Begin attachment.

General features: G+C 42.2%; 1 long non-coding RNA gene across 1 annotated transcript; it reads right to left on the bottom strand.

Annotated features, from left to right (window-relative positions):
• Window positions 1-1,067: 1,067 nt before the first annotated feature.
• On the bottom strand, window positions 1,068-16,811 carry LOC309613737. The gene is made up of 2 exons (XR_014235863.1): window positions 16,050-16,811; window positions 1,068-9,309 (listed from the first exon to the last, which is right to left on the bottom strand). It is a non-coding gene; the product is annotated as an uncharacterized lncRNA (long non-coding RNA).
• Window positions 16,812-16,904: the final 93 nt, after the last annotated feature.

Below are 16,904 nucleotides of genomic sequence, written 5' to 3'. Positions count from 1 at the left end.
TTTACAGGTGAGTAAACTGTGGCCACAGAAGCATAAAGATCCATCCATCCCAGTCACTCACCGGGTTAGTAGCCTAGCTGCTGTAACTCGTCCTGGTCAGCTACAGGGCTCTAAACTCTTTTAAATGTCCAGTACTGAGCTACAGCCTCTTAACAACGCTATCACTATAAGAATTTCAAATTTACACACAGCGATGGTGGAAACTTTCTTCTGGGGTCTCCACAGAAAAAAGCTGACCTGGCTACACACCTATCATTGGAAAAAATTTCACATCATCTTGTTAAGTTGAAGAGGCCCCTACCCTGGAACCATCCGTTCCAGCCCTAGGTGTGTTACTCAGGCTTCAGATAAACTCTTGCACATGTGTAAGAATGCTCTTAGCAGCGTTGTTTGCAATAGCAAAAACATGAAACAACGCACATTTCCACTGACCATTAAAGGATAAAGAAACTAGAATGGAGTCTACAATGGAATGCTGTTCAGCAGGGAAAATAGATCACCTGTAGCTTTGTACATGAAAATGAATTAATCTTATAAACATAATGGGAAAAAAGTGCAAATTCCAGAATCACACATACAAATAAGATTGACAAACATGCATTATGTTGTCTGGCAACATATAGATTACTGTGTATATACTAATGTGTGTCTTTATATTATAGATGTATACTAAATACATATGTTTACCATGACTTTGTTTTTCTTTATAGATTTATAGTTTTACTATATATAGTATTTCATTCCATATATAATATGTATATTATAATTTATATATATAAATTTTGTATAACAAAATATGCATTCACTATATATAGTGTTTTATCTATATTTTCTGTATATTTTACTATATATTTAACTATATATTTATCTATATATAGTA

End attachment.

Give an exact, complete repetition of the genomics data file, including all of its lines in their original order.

General features: G+C 42.2%; 1 long non-coding RNA gene across 1 annotated transcript; it reads right to left on the bottom strand.

Annotated features, from left to right (window-relative positions):
• Window positions 1-1,067: 1,067 nt before the first annotated feature.
• On the bottom strand, window positions 1,068-16,811 carry LOC309613737. The gene is made up of 2 exons (XR_014235863.1): window positions 16,050-16,811; window positions 1,068-9,309 (listed from the first exon to the last, which is right to left on the bottom strand). It is a non-coding gene; the product is annotated as an uncharacterized lncRNA (long non-coding RNA).
• Window positions 16,812-16,904: the final 93 nt, after the last annotated feature.

Below are 16,904 nucleotides of genomic sequence, written 5' to 3'. Positions count from 1 at the left end.
TTTACAGGTGAGTAAACTGTGGCCACAGAAGCATAAAGATCCATCCATCCCAGTCACTCACCGGGTTAGTAGCCTAGCTGCTGTAACTCGTCCTGGTCAGCTACAGGGCTCTAAACTCTTTTAAATGTCCAGTACTGAGCTACAGCCTCTTAACAACGCTATCACTATAAGAATTTCAAATTTACACACAGCGATGGTGGAAACTTTCTTCTGGGGTCTCCACAGAAAAAAGCTGACCTGGCTACACACCTATCATTGGAAAAAATTTCACATCATCTTGTTAAGTTGAAGAGGCCCCTACCCTGGAACCATCCGTTCCAGCCCTAGGTGTGTTACTCAGGCTTCAGATAAACTCTTGCACATGTGTAAGAATGCTCTTAGCAGCGTTGTTTGCAATAGCAAAAACATGAAACAACGCACATTTCCACTGACCATTAAAGGATAAAGAAACTAGAATGGAGTCTACAATGGAATGCTGTTCAGCAGGGAAAATAGATCACCTGTAGCTTTGTACATGAAAATGAATTAATCTTATAAACATAATGGGAAAAAAGTGCAAATTCCAGAATCACACATACAAATAAGATTGACAAACATGCATTATGTTGTCTGGCAACATATAGATTACTGTGTATATACTAATGTGTGTCTTTATATTATAGATGTATACTAAATACATATGTTTACCATGACTTTGTTTTTCTTTATAGATTTATAGTTTTACTATATATAGTATTTCATTCCATATATAATATGTATATTATAATTTATATATATAAATTTTGTATAACAAAATATGCATTCACTATATATAGTGTTTTATCTATATTTTCTGTATATTTTACTATATATTTAACTATATATTTATCTATATATAGTA